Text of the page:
Public market investors have become less willing to leave their comfort zones, and it's manifesting most obviously in the IPO market. Novel disruption has fallen out of favor, with many preferring more time-tested models like enterprise SaaS and biotech.
Peloton yesterday raised over $1.1 billion in its IPO, pricing at the top of its $26-$29 range, but its shares then got crushed (although still valued well above the last private mark). Its CEO talked to Axios yesterday about the falling stock price.
Endeavor, the live events and artist representation firm led by Ari Emanuel, last night canceled an IPO that originally was to raise over $600 million, before it was later downsized.
WeWork... well, you know the story there. Yes, all three companies have dual-class shares. Yes, all three were highly valued by venture capital or private equity investors. Yes, all three were unprofitable for the first half of 2019. Those characteristics are also true of Datadog and Ping Identity, both of which had successful IPOs this month and continue to trade above offering. The trio's real similarity was that each had a very complicated story. Peloton is a high-end hardware and SaaS business that produces original media content, sells apparel, and runs its own delivery logistics. Endeavor began life representing movie stars and Donald Trump, but later expanded into a massive live events business that includes the UFC and Professional Bull Riders. Plus, it's got a streaming platform. WeWork... again, it's different. All of this comes against the backdrop of Uber, which also had a very complicated story and an IPO that emboldened short-sellers.
Up next: A lot of biotech startup IPOs, but no high-growth, complicated tech unicorns. "We're about to get a bit of a break from those sorts of deals, which I think is good for everyone," a top Wall Street banker told me this morning. Private markets follow public markets, so don't be surprised to see some valuation and/or deal size pullback for these "hard to comp" companies. Particularly if SoftBank fails to raise Vision Fund 2. Goodbye to egregious governance terms. Dual-class will survive, but WeWork laid a third rail for others to avoid. U.S. IPOs have still outperformed the S&P 500 in 2019, although the gap has shrunk significantly this month. Or, put another way: The sky isn't falling, but it's gotten a lot darker. And, for some, downright stormy.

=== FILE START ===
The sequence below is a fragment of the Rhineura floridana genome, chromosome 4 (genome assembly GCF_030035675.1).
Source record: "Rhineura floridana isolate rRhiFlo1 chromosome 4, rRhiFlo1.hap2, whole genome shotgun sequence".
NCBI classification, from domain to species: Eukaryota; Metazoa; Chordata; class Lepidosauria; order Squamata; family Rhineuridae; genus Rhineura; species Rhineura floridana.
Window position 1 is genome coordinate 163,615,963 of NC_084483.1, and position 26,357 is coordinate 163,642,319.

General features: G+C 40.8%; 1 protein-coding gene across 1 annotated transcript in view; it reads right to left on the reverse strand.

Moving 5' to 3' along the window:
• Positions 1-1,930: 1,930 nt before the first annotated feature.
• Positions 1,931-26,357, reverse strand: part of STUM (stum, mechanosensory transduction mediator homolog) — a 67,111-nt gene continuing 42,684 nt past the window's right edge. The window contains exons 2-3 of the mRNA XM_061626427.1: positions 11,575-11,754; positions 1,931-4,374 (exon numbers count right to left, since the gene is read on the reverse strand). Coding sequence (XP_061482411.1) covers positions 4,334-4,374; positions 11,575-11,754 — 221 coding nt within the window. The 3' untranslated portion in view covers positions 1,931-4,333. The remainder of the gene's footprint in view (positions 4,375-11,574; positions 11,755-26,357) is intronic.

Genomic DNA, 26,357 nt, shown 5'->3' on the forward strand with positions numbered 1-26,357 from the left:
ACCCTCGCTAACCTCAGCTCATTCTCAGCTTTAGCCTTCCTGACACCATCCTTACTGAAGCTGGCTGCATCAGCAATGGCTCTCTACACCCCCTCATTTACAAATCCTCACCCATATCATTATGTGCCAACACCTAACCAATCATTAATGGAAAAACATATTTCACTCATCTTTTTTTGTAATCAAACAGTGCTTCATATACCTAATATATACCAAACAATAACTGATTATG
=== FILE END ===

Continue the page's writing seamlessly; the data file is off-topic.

While all of this is true, I think it is a lot simpler than that.
The public markets are different from the private markets.
Financial transactions in the private markets are controlled by the issuers. They happen when the issuers want them to happen and are generally auctions, particularly in the late- stage markets.
Public-market investors can buy and sell stocks every day based on what is attractive to them. If they feel like they missed out on something, they can get into it immediately.
For this reason, valuations in the private markets, particularly the late-stage private markets, can sometimes be irrational. Public-market valuations, certainly after a stock has traded for a material amount of time and lockups have come off, are much more rational.
For the past five or six years, I have been writing here that I very much want to see the wave of highly valued and highly heralded companies that were started in the last decade come public. I have wanted to see how these companies trade because it will help us in the private markets better understand how to finance and value businesses.
And now we are seeing that.
And what we are seeing, for the most part, is that margins matter. Both gross margins and operating margins.
If you look at the class of companies that have come public in the past twelve months, many of the stocks that have performed the best are software companies with software margins. One notable exception to that is Beyond Meat.
- Zoom -- 81 percent gross margin
- Cloudflare (a USV portfolio company) -- 77 percent gross margin
- Datadog -- 75 percent gross margin
If you look at the same list, many of the stocks that have struggled are companies that have low-gross margins.
- Uber -- 46 percent gross margin
- Lyft -- 39 percent gross margin
- Peloton -- 42 percent gross margin
Some other notable numbers:
- WeWork -- 20 percent gross margins
- Spotify -- 26 percent gross margins (down almost 30 percent in the past two months)
I believe we have seen a narrative in the late-stage private markets that as software is eating the world (real estate, music, exercise, transportation), every company should be valued as a software company at 10x revenues or more.
And that narrative is now falling apart.
If the product is software and thus can produce software gross margins (75 percent or greater), then it should be valued as a software company.
If the product is something else and cannot produce software gross margins, then it needs to be valued like other businesses with similar margins, but maybe at some premium to recognize the leverage it can get through software.
We have not been doing it that way in the late-stage private markets for the past five years.
I think we may start to do it that way now that the public markets are showing us how.